Laws, Funerals and Cemetery Organisation: the seventh-century Kentish family.

Sayer, Duncan orcid iconORCID: 0000-0002-2769-1281 (2009) Laws, Funerals and Cemetery Organisation: the seventh-century Kentish family. In: Mortuary Practice and Social Identities in the Middle Ages. University of Exeter Press (UEP), Exeter, pp. 141-166. ISBN 978-0859898317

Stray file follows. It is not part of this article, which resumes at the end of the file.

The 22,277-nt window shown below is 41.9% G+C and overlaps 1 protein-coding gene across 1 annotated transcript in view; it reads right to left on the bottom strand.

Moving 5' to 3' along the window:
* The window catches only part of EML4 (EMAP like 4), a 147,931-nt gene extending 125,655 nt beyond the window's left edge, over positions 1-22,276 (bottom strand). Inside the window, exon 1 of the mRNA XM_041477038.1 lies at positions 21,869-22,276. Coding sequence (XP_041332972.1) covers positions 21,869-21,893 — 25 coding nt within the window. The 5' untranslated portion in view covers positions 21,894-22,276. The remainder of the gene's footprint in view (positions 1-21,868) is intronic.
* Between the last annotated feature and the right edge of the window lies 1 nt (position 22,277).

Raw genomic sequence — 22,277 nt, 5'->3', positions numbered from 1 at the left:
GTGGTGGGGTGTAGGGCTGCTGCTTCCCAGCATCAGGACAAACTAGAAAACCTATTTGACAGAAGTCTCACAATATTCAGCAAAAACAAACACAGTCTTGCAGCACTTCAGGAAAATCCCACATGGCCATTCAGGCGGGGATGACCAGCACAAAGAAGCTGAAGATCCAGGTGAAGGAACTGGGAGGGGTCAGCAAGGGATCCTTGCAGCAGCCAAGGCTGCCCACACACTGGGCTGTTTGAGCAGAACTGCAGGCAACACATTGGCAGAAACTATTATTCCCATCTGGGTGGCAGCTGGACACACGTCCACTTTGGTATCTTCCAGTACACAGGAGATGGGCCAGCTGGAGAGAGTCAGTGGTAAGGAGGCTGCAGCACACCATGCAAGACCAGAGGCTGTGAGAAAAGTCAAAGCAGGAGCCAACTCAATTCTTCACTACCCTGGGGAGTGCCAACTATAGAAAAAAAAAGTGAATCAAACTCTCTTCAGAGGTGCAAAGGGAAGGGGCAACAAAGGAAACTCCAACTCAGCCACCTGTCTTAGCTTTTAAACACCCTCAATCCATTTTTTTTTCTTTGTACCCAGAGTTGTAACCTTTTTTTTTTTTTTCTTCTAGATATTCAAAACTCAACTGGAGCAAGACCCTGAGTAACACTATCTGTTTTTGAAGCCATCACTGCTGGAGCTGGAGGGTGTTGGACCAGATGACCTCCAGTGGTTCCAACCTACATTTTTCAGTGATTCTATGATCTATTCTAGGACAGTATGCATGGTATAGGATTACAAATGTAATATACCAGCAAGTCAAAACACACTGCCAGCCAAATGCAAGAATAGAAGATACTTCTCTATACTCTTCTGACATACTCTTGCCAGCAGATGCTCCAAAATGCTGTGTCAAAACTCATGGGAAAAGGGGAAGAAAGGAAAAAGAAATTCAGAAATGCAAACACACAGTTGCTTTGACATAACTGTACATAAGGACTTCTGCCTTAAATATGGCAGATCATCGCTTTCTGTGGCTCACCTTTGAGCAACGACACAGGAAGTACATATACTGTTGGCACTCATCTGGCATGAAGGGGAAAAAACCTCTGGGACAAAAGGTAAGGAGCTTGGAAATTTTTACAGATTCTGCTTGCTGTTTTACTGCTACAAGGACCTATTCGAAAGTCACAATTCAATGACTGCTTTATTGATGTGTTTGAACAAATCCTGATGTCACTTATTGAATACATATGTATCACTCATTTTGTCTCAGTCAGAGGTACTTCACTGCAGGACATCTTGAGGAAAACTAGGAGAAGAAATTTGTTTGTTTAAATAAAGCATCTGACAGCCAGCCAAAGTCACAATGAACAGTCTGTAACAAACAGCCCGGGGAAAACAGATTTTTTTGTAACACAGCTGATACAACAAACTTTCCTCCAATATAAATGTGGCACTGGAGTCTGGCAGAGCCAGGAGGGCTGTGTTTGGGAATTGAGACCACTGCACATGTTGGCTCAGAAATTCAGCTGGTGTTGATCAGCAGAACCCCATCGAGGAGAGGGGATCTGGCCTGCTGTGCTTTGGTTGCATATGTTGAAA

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Archaeological studies of kinship have been scarce in recent scholarship. Anglo-Saxon archaeology has tended to assume kinship was important without considering how or what the kindred’s role was within society or the burial rite. Recent studies of burial archaeology have focused on topical issues like age, gender or group identity without the context within which they exist: the family and household. This paper will begin to redress this imbalance by comparing the archaeological evidence of two Kentish cemeteries, Mill Hill and Finglesham, with the seventh-century legal sources, also from Kent. I will focus on cemetery organisation by considering grave location, burial wealth and grave structures. This paper builds on research by Heinrich Härke (1997a) who successfully combined written sources and material evidence to offer an insightful and vivid picture of Anglo-Saxon social structure. I will offer the hypothesis that the seventh-century final phase burial rite involved not just a reduction in grave goods but also a transformation in the funerary rite and in the use of cemetery space. I will suggest that this is because the emphasis of the funeral changed from expressing the unity of an extended household to emphasising familial relationships. This shift took place in a time when wealthy kindreds were increasingly in conflict with a newly powerful system of kingdoms.

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